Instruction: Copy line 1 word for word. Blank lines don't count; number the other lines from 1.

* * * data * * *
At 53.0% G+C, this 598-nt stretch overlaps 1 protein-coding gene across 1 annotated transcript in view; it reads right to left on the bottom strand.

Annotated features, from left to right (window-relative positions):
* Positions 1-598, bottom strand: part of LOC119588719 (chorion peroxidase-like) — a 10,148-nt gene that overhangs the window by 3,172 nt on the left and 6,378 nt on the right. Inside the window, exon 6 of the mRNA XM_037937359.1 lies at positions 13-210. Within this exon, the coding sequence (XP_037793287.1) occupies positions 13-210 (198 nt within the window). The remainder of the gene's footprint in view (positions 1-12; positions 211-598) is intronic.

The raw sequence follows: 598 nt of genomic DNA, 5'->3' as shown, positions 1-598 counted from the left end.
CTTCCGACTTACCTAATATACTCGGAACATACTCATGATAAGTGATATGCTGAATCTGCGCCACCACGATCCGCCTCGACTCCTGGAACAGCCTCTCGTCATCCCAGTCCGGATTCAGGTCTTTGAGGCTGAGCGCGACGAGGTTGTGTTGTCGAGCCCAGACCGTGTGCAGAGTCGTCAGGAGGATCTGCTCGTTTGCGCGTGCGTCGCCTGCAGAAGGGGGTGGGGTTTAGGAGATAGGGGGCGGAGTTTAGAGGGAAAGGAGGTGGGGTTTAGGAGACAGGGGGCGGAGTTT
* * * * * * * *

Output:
At 53.0% G+C, this 598-nt stretch overlaps 1 protein-coding gene across 1 annotated transcript in view; it reads right to left on the bottom strand.